Istanbul’s Bosporus Strait. Brimelow sister-in-law in foreground.
In the exotic Turkish night, what seem to be fiery sparks whirl wildly above the looming bulks of Hagia Sophia and the Blue Mosque, both huge domes attended by soaring minarets. Studying them from one of Istanbul's many rooftop restaurants, we eventually realize that they are seagulls, catching the great buildings’ illuminating floodlights. This remarkable city has, unexpectedly, the feel of San Francisco, surrounded by salt water—the Sea of Marmara and the Bosporus, the long narrow strait that divides Europe and Asia and connects the Black Sea with, ultimately , the oceans of the world.
But real fiery sparks have so many times whirled above Istanbul, visiting which is the one of the side benefits of Hans-Herman Hoppe and his wife Guelcin’s Property and Freedom Society conference, held annually in her beautiful Karia Princess Hotel in Bodrum—Halicarnassus to the Ancient Greeks.
Istanbul was founded as Byzantium in the 7th century B.C., became Constantinople after Constantine the Great made it the capital of the Roman Empire early in the 4th century A.D. and remained the capital of the Byzantine Empire, which endured after the fall of Rome for almost a thousand years. In 1453, the city was captured by the Turks, after an heroic siege in which Constantine XI Dragases, the last Emperor of Rome, died fighting in the breach. Then it was the capital of the Ottoman Empire. Since 1923, as Istanbul, it has been the largest city of the Turkish nation-state, salvaged by Kemal Ataturk from the multicultural imperial wreckage. (Hint! Hint!)
The PFS program is now the Byzantium of paleolibertarianism, and you can find yourself listening to highly technical discussions on “The Ethics of Default” and “The FED and the ECB: Banksterism Compared” along with culturally conservative analyses of China etc.
But tonight what fascinates me is the evanescence of ethnic presence. From prehistoric times, this land was Greek. Istanbul was substantially Greek until World War I. The Greek presence in what is now western Turkey, including Bodrum, was only ended by drastic ethnic cleansing after World War 1.
“Measured by its results, San Jacinto was one of the decisive battles of the world. The freedom of Texas from Mexico won here led to annexation and to the Mexican War, resulting in the acquisition by the United States of the states of Texas, New Mexico, Arizona, Nevada, California, Utah, and parts of Colorado, Wyoming, Kansas, and Oklahoma. Almost one-third of the present area of the American nation, nearly a million square miles of territory, changed sovereignty.”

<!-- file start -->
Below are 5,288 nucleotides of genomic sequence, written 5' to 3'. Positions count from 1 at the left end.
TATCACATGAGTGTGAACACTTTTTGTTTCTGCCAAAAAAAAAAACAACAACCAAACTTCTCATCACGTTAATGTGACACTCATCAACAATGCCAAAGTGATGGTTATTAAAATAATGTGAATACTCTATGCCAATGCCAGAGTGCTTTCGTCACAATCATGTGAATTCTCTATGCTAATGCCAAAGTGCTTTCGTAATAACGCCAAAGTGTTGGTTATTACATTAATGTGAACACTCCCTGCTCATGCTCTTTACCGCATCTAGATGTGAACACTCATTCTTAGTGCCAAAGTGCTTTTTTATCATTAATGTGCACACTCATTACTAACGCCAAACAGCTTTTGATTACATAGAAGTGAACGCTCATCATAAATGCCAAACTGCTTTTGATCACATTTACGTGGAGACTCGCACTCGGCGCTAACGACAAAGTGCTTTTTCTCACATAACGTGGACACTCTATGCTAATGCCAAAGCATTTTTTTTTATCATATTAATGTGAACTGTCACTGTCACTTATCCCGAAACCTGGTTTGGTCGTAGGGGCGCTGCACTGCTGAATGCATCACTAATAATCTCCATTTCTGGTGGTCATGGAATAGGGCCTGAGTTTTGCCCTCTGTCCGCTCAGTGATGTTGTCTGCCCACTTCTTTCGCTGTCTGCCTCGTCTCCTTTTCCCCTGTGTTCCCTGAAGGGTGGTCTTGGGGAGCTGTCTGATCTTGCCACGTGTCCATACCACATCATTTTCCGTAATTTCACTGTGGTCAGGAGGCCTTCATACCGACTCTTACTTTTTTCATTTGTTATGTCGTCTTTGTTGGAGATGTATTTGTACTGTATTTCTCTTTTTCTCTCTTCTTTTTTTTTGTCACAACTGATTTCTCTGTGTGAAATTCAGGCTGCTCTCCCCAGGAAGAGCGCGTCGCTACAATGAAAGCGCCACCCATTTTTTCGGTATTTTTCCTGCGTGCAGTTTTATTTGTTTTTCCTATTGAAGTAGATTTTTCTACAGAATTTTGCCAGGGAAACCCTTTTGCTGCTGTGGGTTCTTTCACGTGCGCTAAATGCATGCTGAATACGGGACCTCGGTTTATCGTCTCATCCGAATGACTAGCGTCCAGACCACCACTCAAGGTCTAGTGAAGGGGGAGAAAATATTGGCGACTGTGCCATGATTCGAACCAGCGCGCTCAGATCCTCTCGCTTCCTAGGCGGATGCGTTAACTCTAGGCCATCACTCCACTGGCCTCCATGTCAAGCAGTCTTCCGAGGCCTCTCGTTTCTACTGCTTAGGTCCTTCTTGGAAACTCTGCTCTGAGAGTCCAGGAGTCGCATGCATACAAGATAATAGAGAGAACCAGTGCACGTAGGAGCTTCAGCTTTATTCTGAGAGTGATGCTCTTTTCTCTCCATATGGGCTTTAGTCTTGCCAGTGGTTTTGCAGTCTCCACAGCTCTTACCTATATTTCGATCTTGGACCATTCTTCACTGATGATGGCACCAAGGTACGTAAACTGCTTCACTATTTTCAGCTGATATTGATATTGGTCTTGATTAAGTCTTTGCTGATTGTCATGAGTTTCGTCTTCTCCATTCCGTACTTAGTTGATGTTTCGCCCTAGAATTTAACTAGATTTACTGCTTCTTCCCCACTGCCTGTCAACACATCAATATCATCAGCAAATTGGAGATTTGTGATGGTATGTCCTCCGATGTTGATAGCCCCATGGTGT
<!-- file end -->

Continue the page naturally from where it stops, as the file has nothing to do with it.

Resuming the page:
For a while. It is not merely because I know Richard Spencer’s formidable Russian-born wife that I wonder if any of these verdicts are permanent. (Remember the Western Allies finally acceded to Russia’s long-resisted ambition to control Constantinople in a secret 1915 agreement that was disrupted by the Bolshevik Revolution). All that matters is will, and chance.
Which is the sting in the last lines of The Last Mass in Hagia Sofia, the haunting Greek folk song about the ceremony that was actually held at midnight, May 28, 1453, two hours before the final Turkish assault began:
God rings the bells, earth rings the bells, the sky itself is ringing,
The Holy Wisdom, the Great Church, is ringing out the message,
Four hundred sounding boards sound out, and two and sixty bells.
For every bell there is a priest, and for every priest a deacon.
To the left the emperor is singing, to the right the patriarch,
And all the columns tremble with the thunder of the chant.
And as the emperor began the hymn to the Cherubim,
A voice came down to them from the sky, from the archangel’s mouth:
Cease the Cherubic hymn and let the sacred objects bow;
Priests take the holy things away, extinguish all the candles;
God’s will has made our city now a Turkish city.
But send a message to the West, and let them send three ships:
The first to take the Cross, the second to remove the Gospel,
The third, the finest, shall rescue for us our holy altar…
The Holy Virgin was distressed, the very icons wept.
Be calm, beloved Lady, be calm and do not weep for them;
Though years, though centuries shall pass, they shall be yours again.
The Property And Freedom Society—Reflections After Five Years By Hans-Herman Hoppe
Brimelow blog posts:
Paul Gottfried’s Encounters With History By Steve Sailer
Sailer blog posts: